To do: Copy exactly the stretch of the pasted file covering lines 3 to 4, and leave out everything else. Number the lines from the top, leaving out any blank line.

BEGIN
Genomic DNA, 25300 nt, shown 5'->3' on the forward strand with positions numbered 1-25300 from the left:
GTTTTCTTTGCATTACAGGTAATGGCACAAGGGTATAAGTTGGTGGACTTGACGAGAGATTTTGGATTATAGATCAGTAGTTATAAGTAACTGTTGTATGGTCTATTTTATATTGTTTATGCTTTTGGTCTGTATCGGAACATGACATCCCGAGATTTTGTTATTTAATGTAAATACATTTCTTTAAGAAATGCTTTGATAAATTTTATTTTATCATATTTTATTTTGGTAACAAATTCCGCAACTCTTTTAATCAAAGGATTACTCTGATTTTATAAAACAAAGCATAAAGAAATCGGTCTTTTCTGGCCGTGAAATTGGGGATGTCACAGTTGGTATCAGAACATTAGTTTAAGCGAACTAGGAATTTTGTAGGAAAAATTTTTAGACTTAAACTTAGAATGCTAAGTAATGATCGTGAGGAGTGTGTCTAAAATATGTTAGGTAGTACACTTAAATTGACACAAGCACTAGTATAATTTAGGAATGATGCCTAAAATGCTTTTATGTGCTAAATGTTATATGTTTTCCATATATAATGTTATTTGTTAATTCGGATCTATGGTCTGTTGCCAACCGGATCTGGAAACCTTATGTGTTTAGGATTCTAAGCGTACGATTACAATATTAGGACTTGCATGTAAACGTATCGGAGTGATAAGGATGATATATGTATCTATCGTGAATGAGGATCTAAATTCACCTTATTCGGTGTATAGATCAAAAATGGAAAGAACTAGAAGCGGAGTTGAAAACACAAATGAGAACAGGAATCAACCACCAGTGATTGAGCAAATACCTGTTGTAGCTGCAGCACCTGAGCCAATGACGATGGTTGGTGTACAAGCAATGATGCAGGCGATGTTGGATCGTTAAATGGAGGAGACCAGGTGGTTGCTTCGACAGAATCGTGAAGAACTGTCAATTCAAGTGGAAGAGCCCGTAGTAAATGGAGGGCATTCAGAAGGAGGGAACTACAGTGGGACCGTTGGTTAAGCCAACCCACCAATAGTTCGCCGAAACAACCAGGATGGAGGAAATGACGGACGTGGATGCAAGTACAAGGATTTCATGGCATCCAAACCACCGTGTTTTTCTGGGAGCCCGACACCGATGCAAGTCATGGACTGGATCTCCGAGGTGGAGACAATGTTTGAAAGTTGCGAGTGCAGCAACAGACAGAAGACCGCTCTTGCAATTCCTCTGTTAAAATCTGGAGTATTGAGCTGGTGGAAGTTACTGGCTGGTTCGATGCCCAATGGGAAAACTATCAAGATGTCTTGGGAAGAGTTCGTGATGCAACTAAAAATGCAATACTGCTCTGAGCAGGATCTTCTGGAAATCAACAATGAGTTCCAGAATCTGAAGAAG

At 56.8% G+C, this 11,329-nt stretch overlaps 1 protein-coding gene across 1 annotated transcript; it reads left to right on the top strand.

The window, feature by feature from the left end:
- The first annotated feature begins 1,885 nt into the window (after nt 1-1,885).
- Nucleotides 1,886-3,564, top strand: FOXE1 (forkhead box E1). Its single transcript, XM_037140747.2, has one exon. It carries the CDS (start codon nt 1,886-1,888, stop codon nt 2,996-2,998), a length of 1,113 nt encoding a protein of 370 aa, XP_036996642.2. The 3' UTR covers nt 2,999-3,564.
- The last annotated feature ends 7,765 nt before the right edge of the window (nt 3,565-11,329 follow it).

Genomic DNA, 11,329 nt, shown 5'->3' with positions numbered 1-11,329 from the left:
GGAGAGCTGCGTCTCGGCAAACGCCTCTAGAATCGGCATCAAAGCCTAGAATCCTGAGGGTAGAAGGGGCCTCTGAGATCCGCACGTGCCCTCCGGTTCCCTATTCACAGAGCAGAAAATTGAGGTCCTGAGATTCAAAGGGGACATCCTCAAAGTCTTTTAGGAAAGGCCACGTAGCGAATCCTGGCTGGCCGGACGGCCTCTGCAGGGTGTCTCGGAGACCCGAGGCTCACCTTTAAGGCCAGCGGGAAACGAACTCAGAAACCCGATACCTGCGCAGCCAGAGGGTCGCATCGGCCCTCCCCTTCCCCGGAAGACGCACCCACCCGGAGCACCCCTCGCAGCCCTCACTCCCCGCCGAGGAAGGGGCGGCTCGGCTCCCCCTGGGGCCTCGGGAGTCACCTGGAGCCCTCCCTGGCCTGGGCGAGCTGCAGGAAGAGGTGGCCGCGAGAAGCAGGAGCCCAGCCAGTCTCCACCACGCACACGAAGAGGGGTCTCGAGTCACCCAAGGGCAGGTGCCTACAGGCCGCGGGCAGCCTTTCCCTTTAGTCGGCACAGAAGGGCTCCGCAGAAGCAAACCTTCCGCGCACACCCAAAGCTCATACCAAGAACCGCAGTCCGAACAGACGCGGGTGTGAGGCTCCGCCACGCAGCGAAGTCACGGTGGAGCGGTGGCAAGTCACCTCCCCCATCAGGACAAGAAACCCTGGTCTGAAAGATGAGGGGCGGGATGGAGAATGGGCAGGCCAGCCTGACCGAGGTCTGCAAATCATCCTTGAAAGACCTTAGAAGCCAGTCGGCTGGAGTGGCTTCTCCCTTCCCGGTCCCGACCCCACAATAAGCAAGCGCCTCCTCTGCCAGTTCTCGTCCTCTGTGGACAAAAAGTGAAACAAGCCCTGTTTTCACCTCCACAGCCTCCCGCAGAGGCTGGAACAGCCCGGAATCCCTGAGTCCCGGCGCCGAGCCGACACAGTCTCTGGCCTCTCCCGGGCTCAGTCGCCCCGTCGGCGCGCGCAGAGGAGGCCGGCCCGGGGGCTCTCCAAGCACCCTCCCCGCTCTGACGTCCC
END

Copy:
At 56.8% G+C, this 11,329-nt stretch overlaps 1 protein-coding gene across 1 annotated transcript; it reads left to right on the top strand.

The window, feature by feature from the left end: